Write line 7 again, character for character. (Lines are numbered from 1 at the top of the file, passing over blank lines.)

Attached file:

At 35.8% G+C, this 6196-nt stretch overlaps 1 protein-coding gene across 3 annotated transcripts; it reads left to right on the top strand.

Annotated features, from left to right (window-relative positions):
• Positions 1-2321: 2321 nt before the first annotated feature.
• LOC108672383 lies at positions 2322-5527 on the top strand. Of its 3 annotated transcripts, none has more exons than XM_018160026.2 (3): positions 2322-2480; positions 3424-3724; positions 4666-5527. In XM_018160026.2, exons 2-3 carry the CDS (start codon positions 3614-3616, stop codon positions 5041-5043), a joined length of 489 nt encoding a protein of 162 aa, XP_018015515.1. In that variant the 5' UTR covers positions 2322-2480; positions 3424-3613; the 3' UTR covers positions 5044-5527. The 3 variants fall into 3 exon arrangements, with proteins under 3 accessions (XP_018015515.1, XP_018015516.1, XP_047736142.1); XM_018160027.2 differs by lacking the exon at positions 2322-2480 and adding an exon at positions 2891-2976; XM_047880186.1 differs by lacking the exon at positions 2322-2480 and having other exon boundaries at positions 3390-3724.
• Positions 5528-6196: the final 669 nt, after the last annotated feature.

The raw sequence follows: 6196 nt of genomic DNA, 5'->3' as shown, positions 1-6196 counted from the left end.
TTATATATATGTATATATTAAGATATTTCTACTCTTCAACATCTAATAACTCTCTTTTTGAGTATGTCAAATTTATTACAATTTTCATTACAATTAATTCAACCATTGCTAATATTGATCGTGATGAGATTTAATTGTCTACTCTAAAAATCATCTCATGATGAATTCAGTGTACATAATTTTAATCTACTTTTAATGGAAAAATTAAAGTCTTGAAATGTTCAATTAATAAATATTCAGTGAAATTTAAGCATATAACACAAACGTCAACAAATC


TTATATATATGTATATATTAAGATATTTCTACTCTTCAACATCTAATAACTCTCTTTTTGAGTATGTCAAATTTATTACAATTTTCATTACAATTAATTCAACCATTGCTAATATTGATCGTGATGAGATTTAATTGTCTACTCTAAAAATCATCTCATGATGAATTCAGTGTACATAATTTTAATCTACTTTTAATGGAAAAATTAAAGTCTTGAAATGTTCAATTAATAAATATTCAGTGAAATTTAAGCATATAACACAAACGTCAACAAATC